Adrian Manning is an English poet and micro-publisher. He has had a number of chapbooks published, including Wretched Songs
For Out of Tune Musicians, Down At The Laundromat, Bring Down The Sun(with Henry Denander), These Days, Days Like This (with John Dorsey) and 13 Poems from the Edge of Extinction. His poems have been published around the world and have been nominated for the Pushcart Prize. He is the founder of Concrete Meat Press, a micro-press that publishes poetry broadsides and chapbooks.
He lives in Leicester, England.
DH: How and when did you start writing poetry? I am curious about the contemporary poetry scene in England. I regard most English poetry as conservative. Is there a strong ‘alternative’ poetry/literary culture there?
AM: I started writing when I was a teenager, about 17 or 18. I had a notebook in which I used to record my thoughts about my confused worldview at the time. It was sort of like a diary but the thoughts took on a poetic prose form...Read more.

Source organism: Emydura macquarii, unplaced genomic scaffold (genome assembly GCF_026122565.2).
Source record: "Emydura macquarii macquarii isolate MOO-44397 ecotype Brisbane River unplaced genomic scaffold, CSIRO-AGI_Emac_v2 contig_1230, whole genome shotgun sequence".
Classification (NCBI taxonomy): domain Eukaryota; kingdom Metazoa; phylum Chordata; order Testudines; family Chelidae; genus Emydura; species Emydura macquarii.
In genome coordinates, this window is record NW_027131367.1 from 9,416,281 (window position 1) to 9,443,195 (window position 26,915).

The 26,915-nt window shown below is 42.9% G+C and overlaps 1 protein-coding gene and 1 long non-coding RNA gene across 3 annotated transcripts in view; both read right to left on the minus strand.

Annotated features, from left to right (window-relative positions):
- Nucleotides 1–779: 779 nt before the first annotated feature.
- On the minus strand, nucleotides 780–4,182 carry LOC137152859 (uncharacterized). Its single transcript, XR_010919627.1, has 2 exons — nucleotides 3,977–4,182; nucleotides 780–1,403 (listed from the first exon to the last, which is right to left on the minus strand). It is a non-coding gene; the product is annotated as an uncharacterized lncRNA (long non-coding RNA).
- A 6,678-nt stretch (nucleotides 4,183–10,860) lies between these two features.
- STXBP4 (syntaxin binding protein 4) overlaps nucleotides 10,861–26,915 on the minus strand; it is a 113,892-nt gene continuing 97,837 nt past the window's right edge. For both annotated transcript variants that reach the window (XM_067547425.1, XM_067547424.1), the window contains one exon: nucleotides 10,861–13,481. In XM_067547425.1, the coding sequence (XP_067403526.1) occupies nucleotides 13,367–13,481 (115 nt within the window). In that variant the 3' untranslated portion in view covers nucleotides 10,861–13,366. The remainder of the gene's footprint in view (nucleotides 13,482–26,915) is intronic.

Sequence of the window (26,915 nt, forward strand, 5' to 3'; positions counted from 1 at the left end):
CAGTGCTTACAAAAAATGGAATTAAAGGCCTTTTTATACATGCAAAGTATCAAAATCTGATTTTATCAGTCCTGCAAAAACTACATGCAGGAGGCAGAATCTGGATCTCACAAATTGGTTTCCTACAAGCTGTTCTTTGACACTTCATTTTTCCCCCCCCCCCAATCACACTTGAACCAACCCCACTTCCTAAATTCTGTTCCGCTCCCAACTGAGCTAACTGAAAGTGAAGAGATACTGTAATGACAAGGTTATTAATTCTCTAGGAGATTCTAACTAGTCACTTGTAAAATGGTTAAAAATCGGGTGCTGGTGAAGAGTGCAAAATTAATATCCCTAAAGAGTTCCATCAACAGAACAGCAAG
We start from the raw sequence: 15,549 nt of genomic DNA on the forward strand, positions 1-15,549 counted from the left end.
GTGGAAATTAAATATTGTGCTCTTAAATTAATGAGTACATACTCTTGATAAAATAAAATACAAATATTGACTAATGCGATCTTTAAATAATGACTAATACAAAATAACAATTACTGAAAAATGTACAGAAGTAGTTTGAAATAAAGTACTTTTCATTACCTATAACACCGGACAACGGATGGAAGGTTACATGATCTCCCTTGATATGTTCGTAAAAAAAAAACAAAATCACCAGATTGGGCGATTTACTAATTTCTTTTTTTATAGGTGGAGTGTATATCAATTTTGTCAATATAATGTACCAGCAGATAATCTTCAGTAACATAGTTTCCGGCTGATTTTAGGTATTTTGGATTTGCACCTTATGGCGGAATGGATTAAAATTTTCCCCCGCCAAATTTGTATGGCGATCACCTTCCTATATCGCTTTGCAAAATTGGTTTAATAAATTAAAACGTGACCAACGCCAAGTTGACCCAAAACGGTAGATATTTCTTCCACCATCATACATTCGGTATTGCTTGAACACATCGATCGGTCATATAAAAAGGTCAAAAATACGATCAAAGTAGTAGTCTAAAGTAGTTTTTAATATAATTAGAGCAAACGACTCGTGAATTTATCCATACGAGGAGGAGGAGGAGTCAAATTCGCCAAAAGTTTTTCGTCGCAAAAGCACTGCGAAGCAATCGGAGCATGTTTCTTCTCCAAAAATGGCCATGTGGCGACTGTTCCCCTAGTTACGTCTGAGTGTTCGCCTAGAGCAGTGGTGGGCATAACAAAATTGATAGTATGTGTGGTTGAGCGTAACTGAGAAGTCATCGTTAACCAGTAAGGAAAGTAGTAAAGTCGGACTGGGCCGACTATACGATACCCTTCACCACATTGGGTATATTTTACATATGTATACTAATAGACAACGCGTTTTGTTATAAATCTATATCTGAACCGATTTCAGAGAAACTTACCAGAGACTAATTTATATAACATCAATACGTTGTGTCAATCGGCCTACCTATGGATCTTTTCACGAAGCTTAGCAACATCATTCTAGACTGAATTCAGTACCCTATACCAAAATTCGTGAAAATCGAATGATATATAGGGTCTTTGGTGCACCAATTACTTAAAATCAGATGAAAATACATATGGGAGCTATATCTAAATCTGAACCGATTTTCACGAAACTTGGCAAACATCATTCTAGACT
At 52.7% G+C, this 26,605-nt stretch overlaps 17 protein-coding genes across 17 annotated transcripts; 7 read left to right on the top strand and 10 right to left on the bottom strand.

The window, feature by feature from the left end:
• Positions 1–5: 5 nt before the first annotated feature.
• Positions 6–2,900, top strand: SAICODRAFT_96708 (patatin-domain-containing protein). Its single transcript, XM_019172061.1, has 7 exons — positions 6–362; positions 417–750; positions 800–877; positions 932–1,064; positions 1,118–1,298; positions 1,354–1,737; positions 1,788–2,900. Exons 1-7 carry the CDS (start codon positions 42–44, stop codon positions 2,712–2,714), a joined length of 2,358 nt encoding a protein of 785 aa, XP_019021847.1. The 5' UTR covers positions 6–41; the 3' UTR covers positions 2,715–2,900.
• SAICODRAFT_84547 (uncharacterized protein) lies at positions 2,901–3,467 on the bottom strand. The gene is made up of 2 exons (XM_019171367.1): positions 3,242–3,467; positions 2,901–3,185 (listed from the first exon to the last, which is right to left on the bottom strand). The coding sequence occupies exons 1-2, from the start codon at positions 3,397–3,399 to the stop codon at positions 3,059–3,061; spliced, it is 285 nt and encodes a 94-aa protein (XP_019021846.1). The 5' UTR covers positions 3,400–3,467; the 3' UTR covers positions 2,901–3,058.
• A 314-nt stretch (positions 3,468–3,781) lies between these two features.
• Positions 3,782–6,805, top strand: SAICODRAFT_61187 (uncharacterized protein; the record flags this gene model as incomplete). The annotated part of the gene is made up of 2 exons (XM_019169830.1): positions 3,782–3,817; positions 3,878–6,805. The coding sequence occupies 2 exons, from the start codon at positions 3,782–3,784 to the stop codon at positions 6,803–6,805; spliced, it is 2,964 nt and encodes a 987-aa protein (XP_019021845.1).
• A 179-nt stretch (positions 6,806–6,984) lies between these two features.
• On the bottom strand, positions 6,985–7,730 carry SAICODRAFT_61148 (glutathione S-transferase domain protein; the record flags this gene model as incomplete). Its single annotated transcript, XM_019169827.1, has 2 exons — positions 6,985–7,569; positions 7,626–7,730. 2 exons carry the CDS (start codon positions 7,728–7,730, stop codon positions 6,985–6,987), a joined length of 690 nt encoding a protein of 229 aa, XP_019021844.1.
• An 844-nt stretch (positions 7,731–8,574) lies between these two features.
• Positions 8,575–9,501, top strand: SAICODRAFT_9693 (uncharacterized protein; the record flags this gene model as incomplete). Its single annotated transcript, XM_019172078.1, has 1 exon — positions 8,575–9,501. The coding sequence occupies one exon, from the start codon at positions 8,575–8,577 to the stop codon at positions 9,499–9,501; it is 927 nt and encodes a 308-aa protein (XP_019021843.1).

There are just SIX copies left in stock of Green Dragon #6, which was the final issue of a literary journal published by Dye Hard Press from 2002 to 2009. Contributors to this final issue were Alan Finlay, Arja Salafranca, Haidee Kruger, Janet van Eeden, Joop Bersee, Kelwyn Sole, Kobus Moolman, Tania van Schalkwyk, Megan Hall, Cecilia Ferriera, Anton Krueger, Allan Kolski Horwitz, Goodenough Mashego, David wa Maahlamela, Vonani Bila, Mphutlane wa Bofelo, Aryan Kaganof, Neo Molefe Shameeyaa, Colleen Higgs, Gus Ferguson, Brent Meersman, Kai Lossgott, Daniel Browde, Ingrid Andersen, Gary Cummiskey, Mick Raubenheimer and Mxolisi Nyezwa. There were also lyrics from Durban folk group The Litchis.